A granddaughter’s love

Chuck Kurtz

Chuck Kurtz

April and May, especially May, are the big birthday months for grandchildren: Carys in Colorado turned 7; Alexandra in Seattle turns 15; Ashlyn in Olathe soon will be 3; and a new grandson in Olathe likely is going to arrive sometime in May.

For the record, Rylin in Olathe turns 6 in August and Dylan in Colorado will be 9 in October.

Not long ago, after Ashlyn and I had walked home from school with Rylin, we were sitting at the kitchen table; they eating their afternoon snack, I drinking a cup of coffee and the conversation was centered on Ashlyn’s upcoming birthday.

“How old are you going to be?” I asked Ashlyn.

“Three,” she replied while stuffing her mouth with blue berries.

“What do you want for your birthday?” I asked.

“She wants a bunny,” Rylin said.

“A bunny,” Ashlyn said. “I am a bunny.”

“You are? Well, that’s nice,” I said. “Three years old! You’re getting to be a big girl.”

And then the conversation got ugly.

“How old are you?” Rylin asked me.

“I’m 65,” I said. “I’m 60 years older than you are.”

She looked at me and I could see the cogs turning as she mulled and calculated the numbers in her mind. Then, without missing a bite of blue berries, she came to a conclusion, “You’re almost a hundred.”

“Almost. In 35 years I’ll be 100,” I said.

And then, again without missing a bite, she looked at me, thought for a moment, and then said matter-of-factly, ” I don’t think you’re going to make it!”

Somewhat taken aback, I wasn’t quite sure how to respond. I slowly sipped my coffee. I mean, I realize I’m on the downhill side of life. But at the same time, I’m hoping there still are several good years left in this old body. Then I began thinking, “Is this kid psychic?…No, I mean, living to be 100 is a long shot, but more and more people are doing it every year. Heck, with the advances in medicine, especially in the future, I could even live past 100!…But then again…”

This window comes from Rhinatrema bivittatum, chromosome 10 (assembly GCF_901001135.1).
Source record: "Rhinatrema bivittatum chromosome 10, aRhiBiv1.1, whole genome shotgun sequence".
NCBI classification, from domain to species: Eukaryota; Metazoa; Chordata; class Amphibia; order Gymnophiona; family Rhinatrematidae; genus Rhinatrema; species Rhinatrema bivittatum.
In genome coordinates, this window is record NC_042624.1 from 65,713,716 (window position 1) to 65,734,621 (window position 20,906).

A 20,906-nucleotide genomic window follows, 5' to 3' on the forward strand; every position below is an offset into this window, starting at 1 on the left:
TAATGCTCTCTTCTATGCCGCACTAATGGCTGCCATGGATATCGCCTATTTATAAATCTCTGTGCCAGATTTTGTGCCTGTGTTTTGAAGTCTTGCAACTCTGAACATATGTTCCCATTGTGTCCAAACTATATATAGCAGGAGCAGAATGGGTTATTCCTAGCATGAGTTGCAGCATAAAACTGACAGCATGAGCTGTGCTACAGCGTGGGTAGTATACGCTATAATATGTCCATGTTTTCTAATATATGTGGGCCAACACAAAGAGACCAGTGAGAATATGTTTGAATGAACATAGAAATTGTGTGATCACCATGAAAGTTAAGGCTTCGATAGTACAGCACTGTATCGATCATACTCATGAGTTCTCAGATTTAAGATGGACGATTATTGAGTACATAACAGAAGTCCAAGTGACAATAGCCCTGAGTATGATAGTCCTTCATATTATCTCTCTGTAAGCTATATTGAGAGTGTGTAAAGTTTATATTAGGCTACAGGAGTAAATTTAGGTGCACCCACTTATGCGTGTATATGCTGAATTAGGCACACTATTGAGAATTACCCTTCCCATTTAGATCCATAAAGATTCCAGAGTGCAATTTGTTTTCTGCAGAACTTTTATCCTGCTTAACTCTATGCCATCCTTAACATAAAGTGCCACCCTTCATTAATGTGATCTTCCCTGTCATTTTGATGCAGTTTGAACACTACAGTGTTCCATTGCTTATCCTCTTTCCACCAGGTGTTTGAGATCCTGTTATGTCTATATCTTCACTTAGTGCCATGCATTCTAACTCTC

I looked back at Rylin, who was still eating blue berries.

“Well, I might not make it to 100, but you just never know,” I said. “You just have to make the best of every day.”

I started talking philosophically about age and life, but was cut short when Rylin ran out of blue berries.

“Can we go play now?” she asked.

“Sure,” I said.

The next day, when the kids’ mom came home from work, Rylin went over to her and was whispering to her. I saw her mom nod her head and say something and then Rylin came over to me.

“You need to eat healthier,” she said.


“And you need to start exercising,” she said.


“You need to lose weight, too,” she said.


“Yeah, Rylin’s been really worried about you for some reason,” her mom said.

I told her about our birthday conversation the day before and about Rylin’s prediction of me not reaching the age of 100.

“Oh, now it makes sense,” she said. “Rylin was wanting to know what you could do to live longer.”

That’s called a granddaughter’s love and I’ve taken it to heart. I would write more, but it’s now time for my morning walk, which is part of my new daily exercise program followed by a healthy breakfast!

One Response

  1. Chuck: Nice piece of writing about the granddaughter. Very nice. — David Chartrand

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